In short, those jurisdictions prioritizing a truly robust response to the affordable housing crisis are not just escalating deadlines. They are also giving their community development and land management agencies the wherewithal to meet these aggressive new timelines with sufficient funding allocated to modernize legacy planning and permitting systems that have passed into obsolescence. With prospective homeowners and the building community both demanding urgent actions to help facilitate affordable housing inventory and legislators aligning to establish stringent deadlines and funding opportunities for technology modernization, the pressure is increasing for government procurement staff. With modern planning and permitting software needed ‘yesterday’ by so many jurisdictions across North America, an excessively lengthy or overly bureaucratic procurement process is now recognized as a key obstacle preventing the timely implementation of the modern planning technology needed to eliminate archaic paper-driven processes in favor of convenient digital self-services.


For this reason, jurisdictions looking to address the affordable housing crisis with the necessary urgency are increasingly embracing the growing government movement towards cooperative purchasing.


Cooperative Contracts Expedite the Purchasing Process


The key advantage of Cooperative Contracts is they enable an organization to leverage the many steps another agency has already completed to facilitate a competitive procurement and bidding process, including:

  • Market research
  • Writing the bid solicitation
  • Advertising the bid solicitation
  • Receiving and evaluating proposals
  • Negotiating a contract

A conventional competitive process can take anywhere from 4 to 24 months, not to mention the negotiation and awarding of the contract to follow. This process can be further elongated when government agencies are tasked with procuring unfamiliar and/or highly technical solutions or services requiring extensive research and due diligence.  By partnering with a lead agency, organizations can leverage the experience and expertise of those with specialized knowledge in the sector including the contract infrastructure required to ensure the necessary legal and compliance frameworks. Cooperative purchasing can equip agencies to identify best-in-class products, share research, and expedite the purchase process without the need for additional operating budgets or staff resources. Finally, and most importantly, cooperative contracts can save your agency money on the bottom line by aggregating your purchasing power with one or more agencies investing in a solution with comparable requirements. This is a particularly effective for province or statewide initiatives to modernize permitting software where multiple jurisdictions are being actively encouraged to participate in a potential cooperative purchasing venture.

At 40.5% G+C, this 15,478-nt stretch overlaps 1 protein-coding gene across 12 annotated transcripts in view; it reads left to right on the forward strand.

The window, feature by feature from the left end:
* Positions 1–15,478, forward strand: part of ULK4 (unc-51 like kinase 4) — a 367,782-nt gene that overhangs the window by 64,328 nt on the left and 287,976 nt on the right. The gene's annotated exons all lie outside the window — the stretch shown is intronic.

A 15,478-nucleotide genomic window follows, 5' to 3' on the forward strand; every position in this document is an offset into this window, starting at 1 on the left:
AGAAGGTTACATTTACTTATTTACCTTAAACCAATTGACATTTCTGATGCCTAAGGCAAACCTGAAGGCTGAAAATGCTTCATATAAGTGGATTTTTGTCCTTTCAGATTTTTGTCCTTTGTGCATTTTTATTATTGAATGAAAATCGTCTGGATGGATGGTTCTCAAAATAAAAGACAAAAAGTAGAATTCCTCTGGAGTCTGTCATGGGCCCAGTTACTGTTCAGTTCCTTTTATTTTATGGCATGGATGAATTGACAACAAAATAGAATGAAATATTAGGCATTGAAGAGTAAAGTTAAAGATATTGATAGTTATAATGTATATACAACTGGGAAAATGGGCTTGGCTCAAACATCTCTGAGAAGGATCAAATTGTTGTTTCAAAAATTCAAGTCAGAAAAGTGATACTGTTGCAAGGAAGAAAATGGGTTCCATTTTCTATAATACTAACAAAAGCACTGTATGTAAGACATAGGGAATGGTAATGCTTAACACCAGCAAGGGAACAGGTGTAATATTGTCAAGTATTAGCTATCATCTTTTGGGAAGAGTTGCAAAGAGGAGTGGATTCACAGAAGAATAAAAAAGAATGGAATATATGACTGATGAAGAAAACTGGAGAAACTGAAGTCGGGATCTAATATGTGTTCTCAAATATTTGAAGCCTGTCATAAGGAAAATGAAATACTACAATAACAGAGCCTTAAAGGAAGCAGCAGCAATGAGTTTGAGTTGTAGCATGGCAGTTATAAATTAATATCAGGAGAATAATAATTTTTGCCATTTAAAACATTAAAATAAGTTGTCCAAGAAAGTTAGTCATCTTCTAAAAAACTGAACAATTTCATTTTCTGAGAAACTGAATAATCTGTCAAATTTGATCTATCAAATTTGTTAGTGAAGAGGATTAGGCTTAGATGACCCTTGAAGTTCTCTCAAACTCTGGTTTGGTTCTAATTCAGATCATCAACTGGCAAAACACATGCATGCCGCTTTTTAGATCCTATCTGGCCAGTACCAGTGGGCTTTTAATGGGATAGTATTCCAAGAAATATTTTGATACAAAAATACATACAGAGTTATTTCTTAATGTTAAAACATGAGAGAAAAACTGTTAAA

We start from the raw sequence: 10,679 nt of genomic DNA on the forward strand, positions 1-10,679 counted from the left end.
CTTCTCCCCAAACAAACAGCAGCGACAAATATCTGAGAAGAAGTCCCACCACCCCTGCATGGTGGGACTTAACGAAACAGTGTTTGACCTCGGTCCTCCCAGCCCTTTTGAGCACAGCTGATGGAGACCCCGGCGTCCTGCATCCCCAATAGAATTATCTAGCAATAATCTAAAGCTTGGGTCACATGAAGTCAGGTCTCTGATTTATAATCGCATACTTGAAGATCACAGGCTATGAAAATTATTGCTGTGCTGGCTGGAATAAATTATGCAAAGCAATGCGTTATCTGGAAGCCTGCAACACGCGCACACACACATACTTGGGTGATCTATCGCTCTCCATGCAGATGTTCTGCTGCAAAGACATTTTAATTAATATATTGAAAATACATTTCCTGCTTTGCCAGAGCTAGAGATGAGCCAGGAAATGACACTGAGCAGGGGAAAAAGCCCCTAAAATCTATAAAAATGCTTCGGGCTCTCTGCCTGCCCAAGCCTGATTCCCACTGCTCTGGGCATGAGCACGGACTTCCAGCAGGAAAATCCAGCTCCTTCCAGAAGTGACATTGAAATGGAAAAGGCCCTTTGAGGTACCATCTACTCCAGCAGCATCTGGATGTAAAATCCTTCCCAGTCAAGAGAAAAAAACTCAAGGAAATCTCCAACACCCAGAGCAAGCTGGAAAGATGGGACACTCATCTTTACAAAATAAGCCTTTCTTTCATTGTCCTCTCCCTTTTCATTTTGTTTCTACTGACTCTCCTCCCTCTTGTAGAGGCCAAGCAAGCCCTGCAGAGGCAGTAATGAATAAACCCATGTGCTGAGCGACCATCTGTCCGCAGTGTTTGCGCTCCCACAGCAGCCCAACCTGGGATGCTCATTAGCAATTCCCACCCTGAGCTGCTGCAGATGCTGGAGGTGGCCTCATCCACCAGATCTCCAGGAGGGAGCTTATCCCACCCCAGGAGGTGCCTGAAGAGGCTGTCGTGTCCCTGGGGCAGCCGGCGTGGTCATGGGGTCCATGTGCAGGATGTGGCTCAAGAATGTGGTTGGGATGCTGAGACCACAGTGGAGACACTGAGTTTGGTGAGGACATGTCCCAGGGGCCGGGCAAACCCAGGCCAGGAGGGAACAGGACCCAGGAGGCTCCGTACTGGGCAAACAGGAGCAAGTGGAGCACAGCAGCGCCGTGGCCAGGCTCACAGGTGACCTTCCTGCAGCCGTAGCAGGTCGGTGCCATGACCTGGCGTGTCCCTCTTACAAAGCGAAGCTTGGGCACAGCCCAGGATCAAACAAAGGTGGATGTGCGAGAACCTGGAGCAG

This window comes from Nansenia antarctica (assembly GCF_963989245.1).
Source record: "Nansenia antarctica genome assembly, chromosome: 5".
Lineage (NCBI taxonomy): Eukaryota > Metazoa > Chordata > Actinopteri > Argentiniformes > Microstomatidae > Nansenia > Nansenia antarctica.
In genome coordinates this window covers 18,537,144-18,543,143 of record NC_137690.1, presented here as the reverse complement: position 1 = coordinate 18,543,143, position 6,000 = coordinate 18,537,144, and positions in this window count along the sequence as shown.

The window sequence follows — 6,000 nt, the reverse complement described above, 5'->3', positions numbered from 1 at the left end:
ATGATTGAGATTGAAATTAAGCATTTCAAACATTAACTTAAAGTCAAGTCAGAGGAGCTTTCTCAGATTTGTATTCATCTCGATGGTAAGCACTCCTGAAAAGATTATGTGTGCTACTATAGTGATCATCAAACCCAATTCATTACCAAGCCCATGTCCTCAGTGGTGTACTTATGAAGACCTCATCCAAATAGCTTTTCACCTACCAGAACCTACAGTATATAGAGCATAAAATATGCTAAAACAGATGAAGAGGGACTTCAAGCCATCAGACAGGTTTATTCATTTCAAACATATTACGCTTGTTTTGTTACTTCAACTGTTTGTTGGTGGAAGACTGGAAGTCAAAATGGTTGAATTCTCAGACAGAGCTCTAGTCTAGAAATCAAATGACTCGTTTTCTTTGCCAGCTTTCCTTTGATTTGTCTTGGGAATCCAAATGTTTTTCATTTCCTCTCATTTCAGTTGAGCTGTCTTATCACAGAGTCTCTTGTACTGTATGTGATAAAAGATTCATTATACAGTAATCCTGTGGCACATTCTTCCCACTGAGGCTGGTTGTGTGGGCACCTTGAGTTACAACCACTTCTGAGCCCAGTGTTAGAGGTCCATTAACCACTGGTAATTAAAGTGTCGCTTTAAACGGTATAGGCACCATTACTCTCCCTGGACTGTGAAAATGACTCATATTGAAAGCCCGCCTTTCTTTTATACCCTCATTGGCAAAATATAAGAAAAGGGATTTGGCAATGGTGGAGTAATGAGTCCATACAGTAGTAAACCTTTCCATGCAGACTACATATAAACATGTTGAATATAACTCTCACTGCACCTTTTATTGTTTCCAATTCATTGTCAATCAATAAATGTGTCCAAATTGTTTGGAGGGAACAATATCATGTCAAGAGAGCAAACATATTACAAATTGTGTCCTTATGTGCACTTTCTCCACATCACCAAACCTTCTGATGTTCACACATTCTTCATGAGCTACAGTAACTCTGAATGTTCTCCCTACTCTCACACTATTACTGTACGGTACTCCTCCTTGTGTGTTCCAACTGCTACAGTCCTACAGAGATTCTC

For more information on cooperative purchasing in the US, visit the NASPO (National Association of State Procurement Officials) website. In Canada, the PSPC (Public Services and Procurement Canada) portal is your best source for applicable information.


Next Steps


With ‘Shot Clock’ legislation to shorten permitting deadlines either looming or already passed in several jurisdictions across North America, time is of the essence. With the rapid implementation of modern permitting software identified as a fundamental requirement for legislative compliance in several municipalities, a cooperative purchasing agreement can be the vital asset to get your community development agency to the finish line quickly and efficiently. In tandem with these efforts, procurement staff are also well served to facilitate an informative Discovery Demo for a proven planning and permitting software system like POSSE PLS. Through this no-obligation discovery process, city planners and compliance experts can experience the workflow automation and planning efficiencies achievable within a modern, feature-rich enterprise solution purpose built for today’s government planning and permitting requirements.


Moreover, in addition to the right cooperative purchasing agreement, there are a handful of highly effective tactics that your organization can leverage to ensure your efforts result in rapid and effective procurement and system implementation. In our next blogpost in this series, we’ll discuss each of these tactics in detail to give your agency a concise action plan to fast track a modern planning and permitting system. Follow these steps and not only will your team get your shot off before the clock expires, you’ll hit ‘nothing but net’ in the process!